The question “Does a static line jump put more or less stress on your canopy (bridle attachment point) than a free fall jump” has been floating around on the forums for years, and from time to time another experiment (like dragging PC’s behind cars), or mathematical model (that is far from whats going on in reality) pops up and someone thinks he has an answer, although most are flawed in some way.
So here we go again, this time its my turn to give another answer to this issue! My test setup is simple, and enables direct comparison of the static line and pilot chute pull forces the bridle attachment point. (You can find all information and data in this PDF.)
Here’s the conclusion:
On static line jumps done with a loop of standard 80lbs break cord the forces applied to the bridle attachment point are bigger than on any type of free fall jump.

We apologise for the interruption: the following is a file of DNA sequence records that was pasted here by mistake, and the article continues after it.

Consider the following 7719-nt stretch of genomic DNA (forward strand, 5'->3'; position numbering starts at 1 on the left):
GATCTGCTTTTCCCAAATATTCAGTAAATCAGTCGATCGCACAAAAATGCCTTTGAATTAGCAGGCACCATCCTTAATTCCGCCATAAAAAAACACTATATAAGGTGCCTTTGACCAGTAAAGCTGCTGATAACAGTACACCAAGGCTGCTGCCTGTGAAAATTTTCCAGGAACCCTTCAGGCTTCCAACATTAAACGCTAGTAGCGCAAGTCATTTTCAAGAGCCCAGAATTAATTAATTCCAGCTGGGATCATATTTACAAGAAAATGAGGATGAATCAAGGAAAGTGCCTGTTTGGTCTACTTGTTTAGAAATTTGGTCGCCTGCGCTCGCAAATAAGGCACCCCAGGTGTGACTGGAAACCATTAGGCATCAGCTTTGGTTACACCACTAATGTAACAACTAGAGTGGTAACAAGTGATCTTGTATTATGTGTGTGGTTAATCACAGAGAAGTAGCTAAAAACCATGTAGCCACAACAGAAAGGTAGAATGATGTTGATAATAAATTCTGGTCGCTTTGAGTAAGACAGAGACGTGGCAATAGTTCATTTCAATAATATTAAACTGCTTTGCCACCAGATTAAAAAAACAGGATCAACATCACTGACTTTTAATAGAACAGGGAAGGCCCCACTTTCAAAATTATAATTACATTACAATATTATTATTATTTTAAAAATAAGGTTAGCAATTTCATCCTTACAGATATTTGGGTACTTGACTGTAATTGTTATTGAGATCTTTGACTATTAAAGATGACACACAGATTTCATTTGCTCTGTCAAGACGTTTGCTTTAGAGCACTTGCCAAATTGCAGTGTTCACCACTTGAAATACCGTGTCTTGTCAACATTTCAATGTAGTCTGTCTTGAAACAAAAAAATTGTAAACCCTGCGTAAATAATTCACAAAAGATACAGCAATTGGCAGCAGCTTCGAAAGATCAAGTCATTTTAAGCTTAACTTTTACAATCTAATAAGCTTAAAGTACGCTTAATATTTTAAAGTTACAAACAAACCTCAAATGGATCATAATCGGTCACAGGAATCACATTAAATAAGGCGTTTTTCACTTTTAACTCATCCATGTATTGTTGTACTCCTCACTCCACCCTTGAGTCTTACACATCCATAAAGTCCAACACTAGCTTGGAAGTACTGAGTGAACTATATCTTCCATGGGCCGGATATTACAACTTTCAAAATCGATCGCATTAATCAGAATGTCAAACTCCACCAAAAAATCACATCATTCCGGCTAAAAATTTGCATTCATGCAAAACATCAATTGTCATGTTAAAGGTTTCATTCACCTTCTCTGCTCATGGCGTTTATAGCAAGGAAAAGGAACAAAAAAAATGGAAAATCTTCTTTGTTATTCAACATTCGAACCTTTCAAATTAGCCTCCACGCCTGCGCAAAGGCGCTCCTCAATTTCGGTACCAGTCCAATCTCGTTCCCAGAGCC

Byproduct of the tests I did with the setup: (all values above should be understood as
- Slider down, PC size appropriate for delay, ~35 kg of pull force on bridle and attachment point are unlikely to be exceeded, although on long delays with an over sized PC this can happen.
- Slider up, PC size appropriate for delay, ~35 kg of pull force on bridle and attachment point are exceeded (jump with a small wingsuit).
- Never exceeded ~75 kg of pull force on bridle and attachment point. Slider up & down, terminal with wingsuit, tracksuit, slick.
And here is how i did it, I present the poor-mans-bridle-pull-force-measuring-device.
Since I only want to know if it’s more or less than on a static line jump, this is perfectly good! Maybe it creeps a few people out seeing something like this dangling on the attachment point, but it’s all in the name of science. I did around 60 jumps with this setup, slider up, slider down, tracking, wingsuiting, slick, etc.
You can find all details on what i did and data I collected in this PDF.
Comments and mails are welcome, I would like to hear what people think about this.